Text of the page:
"For the future in the distance": Cattle trailing, social conflict, and the development of Ellsworth, Kansas

Joshua Albert Specht

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In 1872, more than 200,000 cattle passed through Ellsworth, Kansas. The town only had a thousand residents, but boosters and merchants were already speaking of Ellsworth as the next great western metropolis. Yet the town was never unified on the cattle trade's desirability. Ellsworth's farmers saw the cattle trade as a nuisance, and doubted the loyalty of its promoters to the community's long term interests. Their suspicions were confirmed when the cattle trade declined, and many of the town's boosters left in search of the next Ellsworth. In response, the town's remaining residents developed an ideology that emphasized the honesty, hard-work, and the respectability of humble farmers. Using the lens of the town's newspaper, the Ellsworth Reporter, Specht argues that the highly-mobile community of merchants and boosters circulating around towns such as Ellsworth were crucial to the economic development of the American West, but were also the drivers of social conflict that would ultimately be productive of an inward-looking ideology.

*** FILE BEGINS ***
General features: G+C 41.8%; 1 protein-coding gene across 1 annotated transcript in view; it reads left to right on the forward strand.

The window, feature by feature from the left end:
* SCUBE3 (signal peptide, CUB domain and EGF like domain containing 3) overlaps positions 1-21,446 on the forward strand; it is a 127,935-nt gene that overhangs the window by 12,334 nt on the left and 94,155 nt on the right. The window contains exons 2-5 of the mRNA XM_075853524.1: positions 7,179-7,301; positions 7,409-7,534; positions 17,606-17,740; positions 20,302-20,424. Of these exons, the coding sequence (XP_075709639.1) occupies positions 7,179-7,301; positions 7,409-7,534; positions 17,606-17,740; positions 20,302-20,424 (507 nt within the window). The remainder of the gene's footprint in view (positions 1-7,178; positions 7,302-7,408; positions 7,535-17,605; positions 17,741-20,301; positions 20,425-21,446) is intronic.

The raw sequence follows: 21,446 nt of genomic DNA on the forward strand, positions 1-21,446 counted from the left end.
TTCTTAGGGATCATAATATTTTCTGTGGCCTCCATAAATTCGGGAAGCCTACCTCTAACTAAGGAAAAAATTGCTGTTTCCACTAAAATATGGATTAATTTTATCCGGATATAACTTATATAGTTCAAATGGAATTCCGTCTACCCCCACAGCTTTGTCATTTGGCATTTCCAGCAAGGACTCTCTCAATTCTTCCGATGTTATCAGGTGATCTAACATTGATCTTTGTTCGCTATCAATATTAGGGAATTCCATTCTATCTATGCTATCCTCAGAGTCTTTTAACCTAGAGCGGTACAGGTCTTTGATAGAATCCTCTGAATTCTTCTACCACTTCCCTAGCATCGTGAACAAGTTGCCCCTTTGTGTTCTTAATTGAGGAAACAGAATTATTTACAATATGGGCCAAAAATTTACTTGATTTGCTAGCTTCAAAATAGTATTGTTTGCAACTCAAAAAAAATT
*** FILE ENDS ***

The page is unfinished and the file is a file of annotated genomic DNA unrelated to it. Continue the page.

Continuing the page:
Original languageEnglish
Pages (from-to)104-119
Number of pages16
JournalKansas History: A Journal of the Central Plains
Issue number2
Publication statusPublished - Jul 2017

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